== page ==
- Voting News
The COVID-19 epidemic has impacted many aspects of American democracy. Primaries have been rescheduled, processes for absentee ballots changed, and polling sites relocated, often with less than 24 hours’ notice. Throughout it all, election officials have been and will continue to be essential workers on the front line of protecting our democracy amidst this pandemic. People have risked their lives to ensure that others can cast their ballots. Given Verified Voting’s mission, these recommendations center on election security and verification, but they can only be implemented if election officials are safe and supported.
COVID-19 and Trustworthy Elections
Election security and verification must remain a priority as election officials and policymakers around the country respond to the COVID-19 epidemic. Even with changes in procedures, the measure of a successful election is public confidence that the election was conducted fairly. Hostile nation-states and others will strive to raise doubts: Were some voters denied a chance to vote? Were some votes cast illegally? Were some votes cast inaccurately? Were some ballots added, removed, or altered? Were the ballots miscounted? How do we know?
Providing reassuring answers after the election requires careful planning before the election by many stakeholders. Election officials will need time, resources, technical assistance, and support to do the work needed to secure the election.
Verified Voting’s mission is safeguarding elections in the digital age. As a non-partisan organization working for accuracy, integrity and verifiability of elections, we work to ensure that the voice of those who understand technology are at the table when decisions about the use of technology in elections are being made. Verified Voting consists of two entities: VerifiedVoting.org and the Verified Voting Foundation. Click below to learn more.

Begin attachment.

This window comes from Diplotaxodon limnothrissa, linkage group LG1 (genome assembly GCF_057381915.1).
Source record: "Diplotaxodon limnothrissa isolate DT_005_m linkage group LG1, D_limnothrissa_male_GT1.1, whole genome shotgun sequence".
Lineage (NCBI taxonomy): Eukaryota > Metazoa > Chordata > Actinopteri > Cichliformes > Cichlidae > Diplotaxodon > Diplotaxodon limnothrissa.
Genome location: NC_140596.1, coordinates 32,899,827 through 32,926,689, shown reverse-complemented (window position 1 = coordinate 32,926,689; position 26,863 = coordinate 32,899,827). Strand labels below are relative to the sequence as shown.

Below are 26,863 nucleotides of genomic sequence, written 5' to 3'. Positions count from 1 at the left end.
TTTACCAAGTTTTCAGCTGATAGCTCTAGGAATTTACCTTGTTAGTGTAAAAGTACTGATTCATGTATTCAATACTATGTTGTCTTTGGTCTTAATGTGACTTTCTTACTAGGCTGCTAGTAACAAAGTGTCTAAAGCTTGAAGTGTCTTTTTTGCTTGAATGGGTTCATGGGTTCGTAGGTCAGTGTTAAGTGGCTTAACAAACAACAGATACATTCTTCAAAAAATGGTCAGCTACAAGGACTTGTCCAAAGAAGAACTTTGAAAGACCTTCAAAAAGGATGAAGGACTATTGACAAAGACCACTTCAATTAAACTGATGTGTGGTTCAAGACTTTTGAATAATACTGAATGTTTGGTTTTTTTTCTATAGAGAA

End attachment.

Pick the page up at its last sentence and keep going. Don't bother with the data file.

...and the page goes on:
In July 2012, the Verified Voting Foundation, Common Cause and the Rutgers University Law School released Counting Votes 2012: A State by State Look at Election Preparedness that reviews how prepared each state is to ensure that every eligible voter can vote, and that every vote is counted as cast. Does your State require paper ballots or records of every state? Does your State have contingency plans in the event of machine failure? Does your State protect military and overseas voters by ensuring that marked ballots are not cast online? Has your State instituted a post-election audit? Does your State use robust ballot reconciliation and tabulation practices? See how your State ranks.
There is widespread pressure around the country today for the introduction of some form of Internet voting in public elections that would allow people to vote online, all electronically, from their own personal computers or mobile devices. Proponents argue that Internet voting would offer greater speed and convenience, particularly for overseas and military voters and, in fact, any voters allowed to vote that way. However, computer and network security experts are virtually unanimous in pointing out that online voting is an exceedingly dangerous threat to the integrity of U.S. elections. There is no way to guarantee that the security, privacy, and transparency requirements for elections can all be met with any practical technology in the foreseeable future. Find out more at our Internet Voting Resource Page.